a guest post from Mitch Ross
That’s a question I get from time to time, and one I always have a hard time answering. I can describe what it’s not like a whole lot easier.
The stereotype of the Pastor’s Wife is easy. Play the piano Sunday morning. Teach Sunday School. Host women’s Bible studies and luncheons. Be an ideal house maker with no outside job. Primly sit in the front pew with the PK’s, ready to rap knuckles and keep the kids looking respectfully attentive. Go to conferences that talk about how hard life is.
That’s not me.
Actually, it’s pretty cool being a PH. Since there is no stereotype, I get to define the role any way I want to. Some people seem to think I ought to have a title (First husband?). I have had more than one person try to call me a pastor- which is odd since I have no pastoral training, don’t have a formal job in our church, and have no standing within our denomination. I don’t deserve, nor do I want a title. One young lady from the youth group called me “Pastor Mitch” a couple times, so I started calling her “Admiral”. She had the same right to her title as did I mine. It was a running joke for a few Sundays.
These days I tell people “I’m just Mitch”. That seems to put and end to some awkwardness for some people who are still getting used to the idea. That, and it’s the most accurate answer.
Since I’m sleeping with the pastor (gasp!), I obviously can’t be on staff, serve on the board or do anything budget related. During business meetings I can give input, since I’m a member, but when it comes to salary and other money topics, I sit out due to conflict of interest. (Does my wife deserve a raise? Why yes, and a huge one!) I know that opinions differ, but I’m not a fan of husband & wife pastoral teams. Too many areas with conflict of interest- but to each his & her own.
Until a few years ago, I didn’t even know any other PH’s out there. It stood to reason they existed, but I didn’t know any. When my wife took on her current role of Lead Pastor, there were no other female lead pastors in the state for our denomination. Over the years she’s made connections around the country, and I’ve run across other PH’s. We’re all vastly different – so I don’t think a stereotype will be formed any time soon.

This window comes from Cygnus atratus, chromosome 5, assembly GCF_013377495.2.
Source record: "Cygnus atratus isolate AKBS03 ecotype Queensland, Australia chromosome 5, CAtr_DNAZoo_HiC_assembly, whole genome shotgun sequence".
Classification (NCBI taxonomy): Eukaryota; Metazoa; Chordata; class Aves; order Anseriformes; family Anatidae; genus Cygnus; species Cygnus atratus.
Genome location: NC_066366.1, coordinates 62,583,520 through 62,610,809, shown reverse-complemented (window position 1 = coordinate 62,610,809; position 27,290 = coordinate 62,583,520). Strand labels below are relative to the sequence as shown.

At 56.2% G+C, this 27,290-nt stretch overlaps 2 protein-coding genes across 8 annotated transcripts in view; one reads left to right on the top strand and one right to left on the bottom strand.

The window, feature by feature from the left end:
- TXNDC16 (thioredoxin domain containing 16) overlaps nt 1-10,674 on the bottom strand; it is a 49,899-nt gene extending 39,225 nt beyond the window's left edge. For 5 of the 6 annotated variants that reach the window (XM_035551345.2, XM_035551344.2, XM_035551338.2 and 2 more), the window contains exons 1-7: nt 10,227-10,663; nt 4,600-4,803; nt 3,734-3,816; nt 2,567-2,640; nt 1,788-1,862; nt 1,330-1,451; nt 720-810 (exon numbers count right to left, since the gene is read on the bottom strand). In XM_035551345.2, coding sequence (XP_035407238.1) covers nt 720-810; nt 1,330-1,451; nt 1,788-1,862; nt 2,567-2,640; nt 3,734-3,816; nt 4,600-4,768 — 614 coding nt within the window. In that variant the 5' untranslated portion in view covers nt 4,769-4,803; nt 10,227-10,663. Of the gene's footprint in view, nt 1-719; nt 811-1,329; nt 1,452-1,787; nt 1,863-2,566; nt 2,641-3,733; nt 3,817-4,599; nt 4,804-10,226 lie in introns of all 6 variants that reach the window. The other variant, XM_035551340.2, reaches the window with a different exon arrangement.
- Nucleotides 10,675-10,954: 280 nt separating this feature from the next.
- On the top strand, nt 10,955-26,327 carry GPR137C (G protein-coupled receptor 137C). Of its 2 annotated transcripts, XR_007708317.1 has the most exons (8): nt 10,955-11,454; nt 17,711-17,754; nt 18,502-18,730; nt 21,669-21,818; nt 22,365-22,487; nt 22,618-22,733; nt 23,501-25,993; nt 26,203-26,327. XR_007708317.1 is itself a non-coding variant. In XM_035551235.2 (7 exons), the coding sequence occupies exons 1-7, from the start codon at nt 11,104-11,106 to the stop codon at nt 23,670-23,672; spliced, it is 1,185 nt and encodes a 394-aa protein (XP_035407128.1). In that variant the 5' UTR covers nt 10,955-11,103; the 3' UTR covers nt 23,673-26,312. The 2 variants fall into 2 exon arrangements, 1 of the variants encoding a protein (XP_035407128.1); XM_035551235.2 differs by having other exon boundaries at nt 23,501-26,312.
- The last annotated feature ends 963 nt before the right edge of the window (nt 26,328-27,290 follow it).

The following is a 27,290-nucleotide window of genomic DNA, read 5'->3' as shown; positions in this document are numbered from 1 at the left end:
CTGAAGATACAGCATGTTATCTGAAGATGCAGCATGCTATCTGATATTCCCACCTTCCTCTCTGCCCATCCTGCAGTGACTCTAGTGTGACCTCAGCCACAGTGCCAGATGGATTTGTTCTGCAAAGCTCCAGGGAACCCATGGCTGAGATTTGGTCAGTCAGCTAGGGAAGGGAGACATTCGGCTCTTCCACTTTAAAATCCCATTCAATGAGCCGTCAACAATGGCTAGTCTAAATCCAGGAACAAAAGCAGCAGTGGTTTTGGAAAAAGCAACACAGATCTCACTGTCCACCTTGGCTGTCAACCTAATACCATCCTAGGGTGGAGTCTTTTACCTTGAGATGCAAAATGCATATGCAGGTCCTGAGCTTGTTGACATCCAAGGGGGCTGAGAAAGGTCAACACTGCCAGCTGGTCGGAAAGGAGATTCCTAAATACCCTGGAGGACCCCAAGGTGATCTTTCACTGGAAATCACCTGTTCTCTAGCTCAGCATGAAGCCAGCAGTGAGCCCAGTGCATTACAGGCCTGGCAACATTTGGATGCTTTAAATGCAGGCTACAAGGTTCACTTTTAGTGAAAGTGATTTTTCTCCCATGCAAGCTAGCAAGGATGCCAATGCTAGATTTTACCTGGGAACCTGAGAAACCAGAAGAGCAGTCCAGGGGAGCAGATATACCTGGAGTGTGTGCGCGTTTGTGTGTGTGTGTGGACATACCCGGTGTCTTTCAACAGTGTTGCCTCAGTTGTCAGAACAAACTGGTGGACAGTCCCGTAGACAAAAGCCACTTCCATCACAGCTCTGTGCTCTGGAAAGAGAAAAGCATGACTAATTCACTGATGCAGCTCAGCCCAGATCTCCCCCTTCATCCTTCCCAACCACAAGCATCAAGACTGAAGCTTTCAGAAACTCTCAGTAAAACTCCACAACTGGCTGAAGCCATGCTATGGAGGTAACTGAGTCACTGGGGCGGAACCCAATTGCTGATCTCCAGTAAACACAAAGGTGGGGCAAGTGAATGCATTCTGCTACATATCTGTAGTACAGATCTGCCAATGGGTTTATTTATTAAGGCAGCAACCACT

So what DO I do in the church? Just about as little or much as I want. When we came to this church, I was the resident geek. It only made sense for me to run the laptop showing song lyrics and sermon slides. These days I’ve got a rotation of people, so I’m only in the sound booth once or twice a month. I’m also the free tech support guy for the church’s computers and our home computers. (Side note: Printers, even when located in a church, are still filled with demons. They cause paper jams, you see…) I tried starting a men’s Bible study group, but it became clear that I don’t have the giftings to make that work. So I don’t do that.
Our church’s mid-week service is often an informal Bible study format. Early on in the church when my wife was unable to teach, I would offer to teach the class using her notes. Nobody complained, and feedback was neutral to nice. As the years have passed, I’ve found that I have a gifting for teaching (at least in small groups), so I’ve been on the mid-week rotation more often. There was a day when I tried to be at every church event, and participate in every group doing something. I felt I needed to do everything, even though my wife had no expectation that I would. I burned out. It took me a while to figure out that I was working a full-time job, and then trying to keep up with my wife’s full time job too. I still do Sunday & mid-week services, but I don’t always make it to the extra events going on through the week.
Wrangling the kids is about the only major difference we have with other people on Sunday. Rachel is busy all morning, sometimes getting to the church early for extra sermon prep. I drop the PK’s in the nursery/kids class or manage them while she works. It’s really not that complex if you look at it this way- when I’m at work, she has the kids. When she’s at work, I have the kids. It just so happens that her work is often evenings and weekends. Most of what I actively do is behind the scenes. I do a lot of praying for my wife. I lend an ear at the end of a stressful day. I give a lot of moral support and encouragement. Every Sunday I answer the questions “Did the sermon hang together? Did the message points flow together?” Since I’m normally among the first & last in the building, I end up doing a lot of setup & tear down of tables and chairs.
Our schedule during the week is pretty strange, but that’s another blog posting.
So, what’s it like being a Pastor’s Husband? Pretty easy. It’s what I want it to be. If there’s part of it I don’t like it, I can change it.
(This blog posting was originally written July 17th, 2007 and is a cross-post from Mitch’s blog.)
Mitch Ross is a Systems Integration Specialist for a power company. That has something to do with computers, but he’s never been able to explain it in english. He is a science nerd, introvert, and pastor’s husband. He, his wife Rachel (one of the founders of Preacher Girls), and their 3 boys live in Michigan.